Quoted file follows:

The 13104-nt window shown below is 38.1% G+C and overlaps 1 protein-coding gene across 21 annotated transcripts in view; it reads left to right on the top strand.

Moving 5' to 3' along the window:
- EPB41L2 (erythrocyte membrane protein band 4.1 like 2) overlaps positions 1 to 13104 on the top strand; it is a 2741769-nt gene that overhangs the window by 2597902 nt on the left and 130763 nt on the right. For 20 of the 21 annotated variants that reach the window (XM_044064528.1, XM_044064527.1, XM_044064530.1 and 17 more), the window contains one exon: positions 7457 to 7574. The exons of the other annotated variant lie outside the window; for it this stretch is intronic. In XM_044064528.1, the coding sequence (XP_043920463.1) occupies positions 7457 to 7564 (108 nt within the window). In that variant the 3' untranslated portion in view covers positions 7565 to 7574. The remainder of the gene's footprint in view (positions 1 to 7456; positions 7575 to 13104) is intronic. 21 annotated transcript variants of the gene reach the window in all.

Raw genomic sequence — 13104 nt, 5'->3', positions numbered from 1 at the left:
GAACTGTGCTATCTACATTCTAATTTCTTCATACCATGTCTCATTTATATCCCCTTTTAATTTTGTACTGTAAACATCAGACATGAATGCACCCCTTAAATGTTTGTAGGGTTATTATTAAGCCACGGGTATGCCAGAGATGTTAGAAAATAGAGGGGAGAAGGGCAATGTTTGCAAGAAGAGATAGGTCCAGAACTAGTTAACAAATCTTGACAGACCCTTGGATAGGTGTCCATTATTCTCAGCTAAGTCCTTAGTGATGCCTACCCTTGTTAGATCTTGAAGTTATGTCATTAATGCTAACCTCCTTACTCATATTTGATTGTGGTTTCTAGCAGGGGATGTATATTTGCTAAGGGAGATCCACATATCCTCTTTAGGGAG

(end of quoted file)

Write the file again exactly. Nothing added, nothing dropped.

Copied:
The 13104-nt window shown below is 38.1% G+C and overlaps 1 protein-coding gene across 21 annotated transcripts in view; it reads left to right on the top strand.

Moving 5' to 3' along the window:
- EPB41L2 (erythrocyte membrane protein band 4.1 like 2) overlaps positions 1 to 13104 on the top strand; it is a 2741769-nt gene that overhangs the window by 2597902 nt on the left and 130763 nt on the right. For 20 of the 21 annotated variants that reach the window (XM_044064528.1, XM_044064527.1, XM_044064530.1 and 17 more), the window contains one exon: positions 7457 to 7574. The exons of the other annotated variant lie outside the window; for it this stretch is intronic. In XM_044064528.1, the coding sequence (XP_043920463.1) occupies positions 7457 to 7564 (108 nt within the window). In that variant the 3' untranslated portion in view covers positions 7565 to 7574. The remainder of the gene's footprint in view (positions 1 to 7456; positions 7575 to 13104) is intronic. 21 annotated transcript variants of the gene reach the window in all.

Raw genomic sequence — 13104 nt, 5'->3', positions numbered from 1 at the left:
GAACTGTGCTATCTACATTCTAATTTCTTCATACCATGTCTCATTTATATCCCCTTTTAATTTTGTACTGTAAACATCAGACATGAATGCACCCCTTAAATGTTTGTAGGGTTATTATTAAGCCACGGGTATGCCAGAGATGTTAGAAAATAGAGGGGAGAAGGGCAATGTTTGCAAGAAGAGATAGGTCCAGAACTAGTTAACAAATCTTGACAGACCCTTGGATAGGTGTCCATTATTCTCAGCTAAGTCCTTAGTGATGCCTACCCTTGTTAGATCTTGAAGTTATGTCATTAATGCTAACCTCCTTACTCATATTTGATTGTGGTTTCTAGCAGGGGATGTATATTTGCTAAGGGAGATCCACATATCCTCTTTAGGGAG